INDIANAPOLIS -- Kentucky's reign ended with bloody elbows and chins, with four players fouling out, with overtime, with exhaustion, and yes, with honor.
The Wildcats' magnificent obsession for back-to-back NCAA titles met its match against an incredibly tough-minded Arizona team last night. When Kentucky relinquished its hold on the championship in a fiercely played, 84-79 overtime loss, coach Rick Pitino walked off the RCA Dome court not in anger, but in pride.
"I have to tell you, in past years, coming off the Marquette loss or the Carolina loss, I've been disappointed," he said. "But I'm not even a bit disappointed. I am so proud of our guys, the way they battled this whole night and the whole season.
"We don't have a first-place trophy, but I'm just as proud of this team as I was last year's team, maybe even more."
In the locker room, Pitino shared that sentiment with his somber players, trying to soothe the sting of their toughest defeat in a 35-5 season.
"I told them, you're not champions; you got the second-place trophy," he said. "But you're champions inside. I said if you're disappointed, you don't understand about life."
Kentucky's vaunted press threw up only mild resistance for Arizona. It forced 18 turnovers, but for the most part was ineffectual against the quicksilver Arizona guards.
"They did a great job handling our press," said Scott Padgett, who led Kentucky with 17 points. "Before the game they said they could do it. Obviously, they really worked on handling our pressure, and they went out and kept their cool, and they didn't rush things."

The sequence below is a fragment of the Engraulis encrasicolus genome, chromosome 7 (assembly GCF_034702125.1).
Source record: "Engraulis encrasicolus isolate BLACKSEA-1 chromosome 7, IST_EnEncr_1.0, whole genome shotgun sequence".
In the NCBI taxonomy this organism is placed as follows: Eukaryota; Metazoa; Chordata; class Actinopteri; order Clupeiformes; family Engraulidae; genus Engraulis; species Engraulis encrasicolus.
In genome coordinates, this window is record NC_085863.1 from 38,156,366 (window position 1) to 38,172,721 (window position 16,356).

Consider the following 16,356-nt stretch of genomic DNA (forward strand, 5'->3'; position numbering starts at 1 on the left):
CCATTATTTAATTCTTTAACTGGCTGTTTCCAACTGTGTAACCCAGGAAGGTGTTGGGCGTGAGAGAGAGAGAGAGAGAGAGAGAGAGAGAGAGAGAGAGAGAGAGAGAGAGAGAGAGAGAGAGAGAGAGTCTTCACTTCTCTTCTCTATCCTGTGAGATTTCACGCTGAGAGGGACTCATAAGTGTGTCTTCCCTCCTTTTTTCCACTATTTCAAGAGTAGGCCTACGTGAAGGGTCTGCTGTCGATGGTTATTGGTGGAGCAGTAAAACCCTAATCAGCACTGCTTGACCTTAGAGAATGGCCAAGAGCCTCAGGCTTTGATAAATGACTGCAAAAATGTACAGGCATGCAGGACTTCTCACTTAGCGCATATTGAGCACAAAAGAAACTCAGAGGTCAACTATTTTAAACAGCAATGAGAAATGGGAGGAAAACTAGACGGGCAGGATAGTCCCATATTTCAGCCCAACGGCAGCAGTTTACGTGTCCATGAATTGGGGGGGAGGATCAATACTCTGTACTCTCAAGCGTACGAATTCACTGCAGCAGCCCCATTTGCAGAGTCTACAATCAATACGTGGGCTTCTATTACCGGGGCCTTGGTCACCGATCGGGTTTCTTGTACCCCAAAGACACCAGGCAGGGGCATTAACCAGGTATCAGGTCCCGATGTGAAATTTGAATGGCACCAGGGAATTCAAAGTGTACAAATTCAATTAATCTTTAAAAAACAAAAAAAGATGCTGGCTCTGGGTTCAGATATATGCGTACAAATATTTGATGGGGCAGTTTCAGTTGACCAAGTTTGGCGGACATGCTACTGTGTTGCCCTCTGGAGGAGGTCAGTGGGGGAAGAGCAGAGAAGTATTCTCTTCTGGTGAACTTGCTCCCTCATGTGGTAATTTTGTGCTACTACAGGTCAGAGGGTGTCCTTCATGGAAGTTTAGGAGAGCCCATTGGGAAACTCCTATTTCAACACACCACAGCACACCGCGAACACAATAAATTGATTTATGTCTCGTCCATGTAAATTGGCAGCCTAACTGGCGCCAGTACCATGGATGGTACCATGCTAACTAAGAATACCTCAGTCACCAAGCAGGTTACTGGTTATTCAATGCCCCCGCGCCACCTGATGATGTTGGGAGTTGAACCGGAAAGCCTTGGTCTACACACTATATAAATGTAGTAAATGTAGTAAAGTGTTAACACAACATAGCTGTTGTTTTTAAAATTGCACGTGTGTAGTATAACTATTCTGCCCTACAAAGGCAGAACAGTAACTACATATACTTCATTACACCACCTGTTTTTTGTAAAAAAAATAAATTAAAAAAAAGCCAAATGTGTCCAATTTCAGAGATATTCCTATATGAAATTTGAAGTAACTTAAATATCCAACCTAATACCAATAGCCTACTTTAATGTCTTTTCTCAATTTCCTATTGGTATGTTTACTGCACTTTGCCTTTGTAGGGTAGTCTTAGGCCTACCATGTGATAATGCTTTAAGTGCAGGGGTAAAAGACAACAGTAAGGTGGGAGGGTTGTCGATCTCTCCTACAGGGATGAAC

Physically drained in its semifinal win over Minnesota on Saturday, Kentucky showed its fatigue early and often. Pitino said he preferred not to use the press going it, but ultimately had to in order to get the tempo to his liking.
The result, though, was a total of 29 Kentucky fouls, four disqualifications, and a total of 41 Arizona free throws. Arizona made 34 of them.
"We didn't press for the first 5 1/2 minutes, [and] I wouldn't have pressed at all if we could get the pace a little higher," Pitino said. "I did not want to press much tonight, not only because of their confidence in it, but I felt that pressing tonight wasn't the way necessarily to go."
Kentucky lost Jared Prickett and Wayne Turner to fouls in the final two minutes of regulation, then lost Ron Mercer and Padgett in overtime.
Mercer, who experienced leg cramps against Minnesota, ran into more trouble with Arizona double-teams. In his final college game before leaving for the NBA, he had 13 points, 10 in the second half.
"They went out and played outstanding defense," Mercer said. "Every time I curled around [a teammate's screen], they had somebody waiting for me. They made it tough for me to score."
Kentucky shot 41.7 percent, and launched 30 three-pointers, hitting 10. It took a pair of three-pointers, by Mercer and Anthony Epps, in the final 51 seconds to force overtime. Epps hit the three that tied the game at 74, and then he accounted for the only two field goals by either team in overtime.
But it was too little, too late against a team that defeated an unprecedented three No. 1 seeds in the tournament.
In the end, Pitino had praise for his team and Arizona's winning coach, Lute Olson.
"I really want to congratulate Lute Olson," he said. "I know what it is to win a championship. It's a lifelong dream. And as a man who worked so hard, he has earned this championship, and I'm really happy for him.
"I've never had this much fun coaching in my life. I'd like to win it every year I coach, and I hope [Temple coach] John Chaney or [Kansas coach] Roy Williams win it in another year, because I'd like to see the peers that I have so much respect for, happy, and deserve that.
"I want to thank our players. It was a terrific ride."
Pub Date: 4/01/97